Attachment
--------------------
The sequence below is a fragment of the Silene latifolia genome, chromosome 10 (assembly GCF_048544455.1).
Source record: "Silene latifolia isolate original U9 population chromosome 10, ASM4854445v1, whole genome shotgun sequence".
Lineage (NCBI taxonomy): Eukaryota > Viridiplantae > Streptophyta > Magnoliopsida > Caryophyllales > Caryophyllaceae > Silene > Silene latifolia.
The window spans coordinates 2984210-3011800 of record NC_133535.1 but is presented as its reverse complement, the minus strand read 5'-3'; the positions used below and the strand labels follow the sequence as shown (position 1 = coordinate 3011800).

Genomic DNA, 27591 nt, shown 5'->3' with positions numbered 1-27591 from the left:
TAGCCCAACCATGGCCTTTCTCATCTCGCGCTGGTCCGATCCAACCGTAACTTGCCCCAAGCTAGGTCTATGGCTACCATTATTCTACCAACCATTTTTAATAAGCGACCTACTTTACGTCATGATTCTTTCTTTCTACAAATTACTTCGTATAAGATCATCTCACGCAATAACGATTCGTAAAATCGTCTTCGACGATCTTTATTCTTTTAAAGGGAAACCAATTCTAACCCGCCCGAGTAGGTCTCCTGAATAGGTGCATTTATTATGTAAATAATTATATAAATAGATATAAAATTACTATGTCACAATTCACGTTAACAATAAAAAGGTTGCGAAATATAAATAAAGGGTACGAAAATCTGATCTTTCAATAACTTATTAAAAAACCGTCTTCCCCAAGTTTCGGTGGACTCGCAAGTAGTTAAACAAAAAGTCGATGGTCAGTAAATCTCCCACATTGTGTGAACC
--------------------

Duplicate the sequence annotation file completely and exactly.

The sequence below is a fragment of the Silene latifolia genome, chromosome 10 (assembly GCF_048544455.1).
Source record: "Silene latifolia isolate original U9 population chromosome 10, ASM4854445v1, whole genome shotgun sequence".
Lineage (NCBI taxonomy): Eukaryota > Viridiplantae > Streptophyta > Magnoliopsida > Caryophyllales > Caryophyllaceae > Silene > Silene latifolia.
The window spans coordinates 2984210-3011800 of record NC_133535.1 but is presented as its reverse complement, the minus strand read 5'-3'; the positions used below and the strand labels follow the sequence as shown (position 1 = coordinate 3011800).

Genomic DNA, 27591 nt, shown 5'->3' with positions numbered 1-27591 from the left:
TAGCCCAACCATGGCCTTTCTCATCTCGCGCTGGTCCGATCCAACCGTAACTTGCCCCAAGCTAGGTCTATGGCTACCATTATTCTACCAACCATTTTTAATAAGCGACCTACTTTACGTCATGATTCTTTCTTTCTACAAATTACTTCGTATAAGATCATCTCACGCAATAACGATTCGTAAAATCGTCTTCGACGATCTTTATTCTTTTAAAGGGAAACCAATTCTAACCCGCCCGAGTAGGTCTCCTGAATAGGTGCATTTATTATGTAAATAATTATATAAATAGATATAAAATTACTATGTCACAATTCACGTTAACAATAAAAAGGTTGCGAAATATAAATAAAGGGTACGAAAATCTGATCTTTCAATAACTTATTAAAAAACCGTCTTCCCCAAGTTTCGGTGGACTCGCAAGTAGTTAAACAAAAAGTCGATGGTCAGTAAATCTCCCACATTGTGTGAACC